To the person who isn’t trained as an architect, architecture can quickly appear complex or quite confusing. We’ve put together this quick guide on the basics of architecture to help you understand some of what’s going on around you.
Before we explain some of the aspects of architecture, we’ll help you understand what architecture actually is. Architecture is defined as the art of designing buildings and structures. An engineer and a team of contractors are typically responsible for erecting what an architect designs. Architecture begins with a client meeting full of ideas and doesn’t end until the finished product is standing proudly.
Back on track, we’ve complied a few terms that the standard architect will use when designing your project that you might come across. These are structural terms, used to describe various physical parts of the design:
- Arch – this is a curved, symmetrical structure that is often used to support the weight of a wall, roof, or sometimes a bridge.
- Column – this is an upright pillar that is often made from stone or concrete.
- Trusses – these are a framework composed of struts, posts, and rafters.
- Beam – this is a long, sturdy piece of wood or metal that typically spans across the ceiling of a room.
- Domes – these are rounded, circular vaults that can form the ceiling.
- Eaves – these are a part of the roof which forms the overhang.
- Gables – the enclosed ends of a pitched roof.
There are, of course, many more terms used in architecture, but these ones above will help you understand some of the terms that your architect may use when describing the structure of a particular room in your new property, or even in a freestanding structure that you may be having created.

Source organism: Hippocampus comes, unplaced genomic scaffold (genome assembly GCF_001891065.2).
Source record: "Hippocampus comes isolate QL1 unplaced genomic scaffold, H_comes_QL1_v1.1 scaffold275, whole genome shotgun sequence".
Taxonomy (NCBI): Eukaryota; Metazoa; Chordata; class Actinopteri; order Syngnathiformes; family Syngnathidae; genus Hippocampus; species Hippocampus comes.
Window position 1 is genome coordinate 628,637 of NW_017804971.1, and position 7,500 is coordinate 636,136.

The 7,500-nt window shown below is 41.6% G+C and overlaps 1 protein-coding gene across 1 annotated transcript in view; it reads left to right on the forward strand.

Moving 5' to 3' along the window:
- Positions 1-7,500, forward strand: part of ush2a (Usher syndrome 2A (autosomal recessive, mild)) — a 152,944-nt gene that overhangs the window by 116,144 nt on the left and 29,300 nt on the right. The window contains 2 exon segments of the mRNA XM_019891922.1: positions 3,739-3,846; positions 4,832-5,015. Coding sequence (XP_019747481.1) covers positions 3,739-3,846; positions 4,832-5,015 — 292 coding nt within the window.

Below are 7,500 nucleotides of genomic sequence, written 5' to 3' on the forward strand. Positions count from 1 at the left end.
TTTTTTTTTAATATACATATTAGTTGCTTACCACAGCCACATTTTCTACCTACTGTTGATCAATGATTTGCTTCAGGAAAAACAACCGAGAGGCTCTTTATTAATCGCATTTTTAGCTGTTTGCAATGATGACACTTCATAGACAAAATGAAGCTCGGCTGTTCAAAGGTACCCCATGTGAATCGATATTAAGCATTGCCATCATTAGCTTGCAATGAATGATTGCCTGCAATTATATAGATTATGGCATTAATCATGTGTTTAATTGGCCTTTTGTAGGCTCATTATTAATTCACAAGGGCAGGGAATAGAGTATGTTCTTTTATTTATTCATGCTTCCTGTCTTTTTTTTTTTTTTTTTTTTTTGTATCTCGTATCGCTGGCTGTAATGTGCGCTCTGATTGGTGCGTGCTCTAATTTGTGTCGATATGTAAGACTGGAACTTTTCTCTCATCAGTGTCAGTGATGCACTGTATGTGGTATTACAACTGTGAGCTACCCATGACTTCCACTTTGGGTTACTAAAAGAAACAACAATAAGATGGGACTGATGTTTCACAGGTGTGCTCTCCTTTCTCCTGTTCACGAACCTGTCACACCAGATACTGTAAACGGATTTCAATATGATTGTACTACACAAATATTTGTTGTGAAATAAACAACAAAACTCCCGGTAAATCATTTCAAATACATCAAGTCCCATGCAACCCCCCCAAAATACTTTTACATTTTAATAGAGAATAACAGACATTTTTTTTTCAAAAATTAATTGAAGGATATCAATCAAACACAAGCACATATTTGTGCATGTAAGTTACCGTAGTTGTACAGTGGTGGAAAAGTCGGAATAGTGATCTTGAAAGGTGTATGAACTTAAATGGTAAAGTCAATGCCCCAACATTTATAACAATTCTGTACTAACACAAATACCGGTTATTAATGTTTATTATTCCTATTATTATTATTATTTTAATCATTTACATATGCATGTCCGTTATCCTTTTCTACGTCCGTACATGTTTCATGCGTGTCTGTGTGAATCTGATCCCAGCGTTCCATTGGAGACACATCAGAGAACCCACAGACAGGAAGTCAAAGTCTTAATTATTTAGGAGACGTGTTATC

Other key terms you may come across while working with an architect are the following:
- Space – this is the main area that an architect manipulates. It refers to the area that your project will be built in.
- Concept/idea – self-explanatory, but a concept or idea is something that the project is built from.
- Structure – this is a term used to describe how pieces of your project will be held up or held together.
- User – any individual or group of people that intend to take advantage of or “use” the project’s functions once the project is complete.
The main techniques that an architect uses can vary from person to person. Typically, you’ll find that every architect has their own way of doing things, but they will change tactics depending on the preference of each architect.
Architects will start out with a brief, design from the preferences of the client, who will tell them what they’re looking for in this particular project. From there, rough draft sketches and designs will be drawn, which they will show the client during meetings that discuss the project’s progress so far. Once a design is settled on, an architect will complete the design using computer programs, and then a group of contractors and engineers will be called in to build the design with the architect overseeing the project.